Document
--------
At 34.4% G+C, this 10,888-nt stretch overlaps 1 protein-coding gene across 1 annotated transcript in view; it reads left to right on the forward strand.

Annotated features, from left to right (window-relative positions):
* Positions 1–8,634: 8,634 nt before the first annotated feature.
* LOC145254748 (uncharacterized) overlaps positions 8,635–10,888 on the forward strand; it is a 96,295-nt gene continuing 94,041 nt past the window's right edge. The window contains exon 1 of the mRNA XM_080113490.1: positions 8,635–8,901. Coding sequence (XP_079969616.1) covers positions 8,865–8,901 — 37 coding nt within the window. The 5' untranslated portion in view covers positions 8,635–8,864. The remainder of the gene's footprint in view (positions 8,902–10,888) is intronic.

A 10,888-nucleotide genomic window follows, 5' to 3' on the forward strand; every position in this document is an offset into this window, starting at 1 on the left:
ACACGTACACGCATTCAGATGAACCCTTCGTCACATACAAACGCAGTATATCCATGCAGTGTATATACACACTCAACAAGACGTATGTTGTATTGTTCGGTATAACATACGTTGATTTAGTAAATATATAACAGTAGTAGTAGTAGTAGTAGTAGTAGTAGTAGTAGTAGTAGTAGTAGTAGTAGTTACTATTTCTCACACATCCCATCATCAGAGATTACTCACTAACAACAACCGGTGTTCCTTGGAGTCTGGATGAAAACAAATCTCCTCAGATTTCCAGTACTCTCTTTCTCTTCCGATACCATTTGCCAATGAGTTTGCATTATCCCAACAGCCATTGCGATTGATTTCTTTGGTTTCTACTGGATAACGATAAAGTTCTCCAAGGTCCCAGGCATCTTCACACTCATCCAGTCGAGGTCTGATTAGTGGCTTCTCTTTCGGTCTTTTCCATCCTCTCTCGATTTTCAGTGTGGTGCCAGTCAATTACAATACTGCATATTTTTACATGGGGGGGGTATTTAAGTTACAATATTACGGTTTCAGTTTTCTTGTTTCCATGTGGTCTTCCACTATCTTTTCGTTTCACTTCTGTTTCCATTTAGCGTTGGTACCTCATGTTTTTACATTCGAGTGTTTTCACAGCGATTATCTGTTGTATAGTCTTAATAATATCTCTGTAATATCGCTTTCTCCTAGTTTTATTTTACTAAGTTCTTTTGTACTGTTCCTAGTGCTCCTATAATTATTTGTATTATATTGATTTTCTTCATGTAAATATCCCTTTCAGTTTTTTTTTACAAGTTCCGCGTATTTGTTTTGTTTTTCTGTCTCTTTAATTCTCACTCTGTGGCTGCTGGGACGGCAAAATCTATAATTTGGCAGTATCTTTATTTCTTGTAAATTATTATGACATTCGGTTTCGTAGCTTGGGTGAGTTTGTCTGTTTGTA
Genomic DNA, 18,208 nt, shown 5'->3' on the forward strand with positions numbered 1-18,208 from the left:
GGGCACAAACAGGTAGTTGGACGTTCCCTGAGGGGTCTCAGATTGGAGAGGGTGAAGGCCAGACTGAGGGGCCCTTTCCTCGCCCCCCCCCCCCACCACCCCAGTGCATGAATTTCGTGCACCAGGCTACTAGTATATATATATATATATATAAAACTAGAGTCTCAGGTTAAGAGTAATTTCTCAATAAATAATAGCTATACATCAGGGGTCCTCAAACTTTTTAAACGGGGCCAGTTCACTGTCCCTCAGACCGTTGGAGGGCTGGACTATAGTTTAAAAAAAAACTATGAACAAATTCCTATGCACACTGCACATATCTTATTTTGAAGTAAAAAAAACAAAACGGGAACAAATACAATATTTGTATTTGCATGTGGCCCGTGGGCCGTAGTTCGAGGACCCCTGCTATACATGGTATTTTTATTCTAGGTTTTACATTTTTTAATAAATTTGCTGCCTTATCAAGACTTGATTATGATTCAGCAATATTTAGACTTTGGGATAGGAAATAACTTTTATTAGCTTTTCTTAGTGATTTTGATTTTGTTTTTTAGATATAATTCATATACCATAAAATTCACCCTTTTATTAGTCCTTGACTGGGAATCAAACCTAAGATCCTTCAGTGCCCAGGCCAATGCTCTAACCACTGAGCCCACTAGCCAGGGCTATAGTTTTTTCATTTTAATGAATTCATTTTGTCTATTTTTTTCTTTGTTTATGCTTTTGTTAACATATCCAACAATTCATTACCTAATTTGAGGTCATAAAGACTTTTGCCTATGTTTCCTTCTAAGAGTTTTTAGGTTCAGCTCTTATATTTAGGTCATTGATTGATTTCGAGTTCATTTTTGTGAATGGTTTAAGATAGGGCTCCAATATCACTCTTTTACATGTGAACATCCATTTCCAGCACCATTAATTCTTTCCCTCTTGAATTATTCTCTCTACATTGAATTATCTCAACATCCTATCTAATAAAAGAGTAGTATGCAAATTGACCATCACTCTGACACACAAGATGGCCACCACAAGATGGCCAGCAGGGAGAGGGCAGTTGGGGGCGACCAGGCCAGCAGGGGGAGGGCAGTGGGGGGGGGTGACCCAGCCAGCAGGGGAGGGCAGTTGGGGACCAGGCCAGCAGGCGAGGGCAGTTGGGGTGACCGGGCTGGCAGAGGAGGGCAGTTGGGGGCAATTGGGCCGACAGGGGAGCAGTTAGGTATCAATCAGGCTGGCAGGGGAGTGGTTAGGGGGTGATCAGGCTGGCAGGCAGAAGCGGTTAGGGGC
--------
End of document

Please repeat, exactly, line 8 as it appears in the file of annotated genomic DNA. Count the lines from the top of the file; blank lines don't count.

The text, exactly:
GGGCACAAACAGGTAGTTGGACGTTCCCTGAGGGGTCTCAGATTGGAGAGGGTGAAGGCCAGACTGAGGGGCCCTTTCCTCGCCCCCCCCCCCCACCACCCCAGTGCATGAATTTCGTGCACCAGGCTACTAGTATATATATATATATATATAAAACTAGAGTCTCAGGTTAAGAGTAATTTCTCAATAAATAATAGCTATACATCAGGGGTCCTCAAACTTTTTAAACGGGGCCAGTTCACTGTCCCTCAGACCGTTGGAGGGCTGGACTATAGTTTAAAAAAAAACTATGAACAAATTCCTATGCACACTGCACATATCTTATTTTGAAGTAAAAAAAACAAAACGGGAACAAATACAATATTTGTATTTGCATGTGGCCCGTGGGCCGTAGTTCGAGGACCCCTGCTATACATGGTATTTTTATTCTAGGTTTTACATTTTTTAATAAATTTGCTGCCTTATCAAGACTTGATTATGATTCAGCAATATTTAGACTTTGGGATAGGAAATAACTTTTATTAGCTTTTCTTAGTGATTTTGATTTTGTTTTTTAGATATAATTCATATACCATAAAATTCACCCTTTTATTAGTCCTTGACTGGGAATCAAACCTAAGATCCTTCAGTGCCCAGGCCAATGCTCTAACCACTGAGCCCACTAGCCAGGGCTATAGTTTTTTCATTTTAATGAATTCATTTTGTCTATTTTTTTCTTTGTTTATGCTTTTGTTAACATATCCAACAATTCATTACCTAATTTGAGGTCATAAAGACTTTTGCCTATGTTTCCTTCTAAGAGTTTTTAGGTTCAGCTCTTATATTTAGGTCATTGATTGATTTCGAGTTCATTTTTGTGAATGGTTTAAGATAGGGCTCCAATATCACTCTTTTACATGTGAACATCCATTTCCAGCACCATTAATTCTTTCCCTCTTGAATTATTCTCTCTACATTGAATTATCTCAACATCCTATCTAATAAAAGAGTAGTATGCAAATTGACCATCACTCTGACACACAAGATGGCCACCACAAGATGGCCAGCAGGGAGAGGGCAGTTGGGGGCGACCAGGCCAGCAGGGGGAGGGCAGTGGGGGGGGGTGACCCAGCCAGCAGGGGAGGGCAGTTGGGGACCAGGCCAGCAGGCGAGGGCAGTTGGGGTGACCGGGCTGGCAGAGGAGGGCAGTTGGGGGCAATTGGGCCGACAGGGGAGCAGTTAGGTATCAATCAGGCTGGCAGGGGAGTGGTTAGGGGGTGATCAGGCTGGCAGGCAGAAGCGGTTAGGGGC